HTN: Diet Patterns (2015)


Huggins CE, Margerison C, Worsley A, Nowson CA. Influence of dietary modifcations on the blood pressure response to antihypertensive medication. Br J Nutr. 2011;105:248-255.

PubMed ID: 20807467
Study Design:
Randomized Crossover Trial
A - Click here for explanation of classification scheme.
Quality Rating:
Neutral NEUTRAL: See Quality Criteria Checklist below.
Research Purpose:

To examine whether the low sodium and high potassium diet (LNAHK) and the DASH-type diet (OD) lowered blood pressure in subjects on antihypertensive therapy compared with those not on antihypertensive therapy.

Inclusion Criteria:
  • Over the age of 25 years
  • Systolic blood pressure of 120mm Hg or more or 80mm Hg or more for diastolic blood pressure at their second visit, or home systolic blood pressure 116mm Hg or higher or 78mm Hg or higher
  • Participants who were taking antihypertensive medication, provided they were willing to maintain their current level of antihypertensive therapy
  • Provided written informed consent.
Exclusion Criteria:
  • Systolic blood pressure higher than 160mm Hg and 90mm Hg for diastolic blood pressure
  • Cardiovascular event in the past six months
  • Insulin-dependent diabetes
  • On medications such as Warfarin or Dilantin
  • Ate their main meal outside the home more than twice per week
  • Planning to quit smoking or change smoking habits or were unwilling to cease taking dietary supplements, including vitamins, for the duration of the study.
Description of Study Protocol:


Subjects were part of a long-term prospective cohort study that was previously described.


Sub-analysis of a prospective cohort study.

Statistical Analysis

  • Data were analyzed using SPSS for Windows (v 17.0)
  • ANOVA was used to assess the difference in blood pressure between the control diet and test diet phases (within-group factor) across the medication groups (between group factor)
  • A Sidak's T-test was used for post-hoc analysis
  • One-way ANOVA was used to evaluate the difference in changes in BP between the OD and LNAHK diet phases
  • P<0.05 was considered to be significant
  • Data are expressed as means and standard deviations.
Data Collection Summary:

Timing of Measurements

  • 24-hour urine collections every two weeks
  • Blood pressure measured at same time every day using an automated BP monitor.

Dependent Variables

Blood pressure (BP):
  • Home BP was measured using an automated BP monitor on the left arm and data were either directly downloaded via a computer or recorded manually
  • Subjects were trained to correctly apply the cuff and instructed to take their BP measurements alone at the same time of the day after five minutes rest in a quiet room, taking three measurements in one-minute intervals.

Independent Variables

  • Control diet: A low-potassium and low-calcium diet
  • OD diet: Higher in potassium, magnesium and calcium and lower in saturated fat, with a moderate reduction in sodium together with increased fish intake. This diet was based on the United States DASH study and was rich in vegetables, fruits and reduced-fat dairy products.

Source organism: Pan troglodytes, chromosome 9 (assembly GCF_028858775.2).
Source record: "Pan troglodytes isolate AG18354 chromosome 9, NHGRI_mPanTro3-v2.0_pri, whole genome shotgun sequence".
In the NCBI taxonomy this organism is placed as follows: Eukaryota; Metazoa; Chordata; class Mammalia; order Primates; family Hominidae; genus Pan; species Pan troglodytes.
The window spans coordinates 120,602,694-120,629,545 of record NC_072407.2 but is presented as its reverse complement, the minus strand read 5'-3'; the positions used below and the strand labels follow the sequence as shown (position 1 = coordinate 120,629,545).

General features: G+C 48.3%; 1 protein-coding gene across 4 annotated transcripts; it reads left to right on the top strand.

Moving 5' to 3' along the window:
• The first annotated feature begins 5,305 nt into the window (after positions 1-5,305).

Description of Actual Data Sample:
  • Initial N: 94 (38 female, 56 male) (N=52 on no therapy, 15 on RAS therapy and 27 on other antihypertensive therapy)
  • Attrition (final N): 94
  • Age:
    • Mean age in no-therapy group: 52.1
    • Mean age in RAS therapy group: 58.7
    • Mean age in other therapy group: 61.7.
  • Anthropometrics: Mean BMI (kg/m2) in no-therapy group: 28.2 vs. 31.1 in RAS therapy group vs. 29.5 in other-therapy group.
Summary of Results:

Key Findings

  • The LNAHK diet produced a greater fall in systolic BP (SBP) in those on antihypertensive therapy (-6.2mm Hg) than in those not on antihypertensive therapy (-2.8mm Hg) (P=0.036); this was greatest for those on renin-angiotensin system (RAS) blocker therapy (-9.5mm Hg) (interaction P=0.007)
  • The fall in DBP on the LNAHK diet was not significantly different between those on therapy and those not on therapy
  • The fall in systolic blood pressure on the DASH-type diet in those on therapy was not as marked as that observed on the LNAHK diet (overall -1.1mm Hg vs. renin therapy -4.2mm Hg).



Author Conclusion:

Dietary modifications are an important part of all hypertension management regimens and a low-sodium and high-potassium diet enhances the blood pressure-lowering effect of antihypertensive medications, particularly those targeting the renin angiotensin system (RAS).

Funding Source:
Other: Dairy Research and Development Corporation
Reviewer Comments:


Participants were classified post-hoc and therefore the sample size across the groups was unbalanced.

Quality Criteria Checklist: Primary Research
Relevance Questions
  1. Would implementing the studied intervention or procedure (if found successful) result in improved outcomes for the patients/clients/population group? (Not Applicable for some epidemiological studies) Yes
  2. Did the authors study an outcome (dependent variable) or topic that the patients/clients/population group would care about? Yes
  3. Is the focus of the intervention or procedure (independent variable) or topic of study a common issue of concern to dieteticspractice? Yes
  4. Is the intervention or procedure feasible? (NA for some epidemiological studies) Yes
Validity Questions
1. Was the research question clearly stated? Yes
  1.1. Was (were) the specific intervention(s) or procedure(s) [independent variable(s)] identified? Yes
  1.2. Was (were) the outcome(s) [dependent variable(s)] clearly indicated? Yes
  1.3. Were the target population and setting specified? Yes
2. Was the selection of study subjects/patients free from bias? No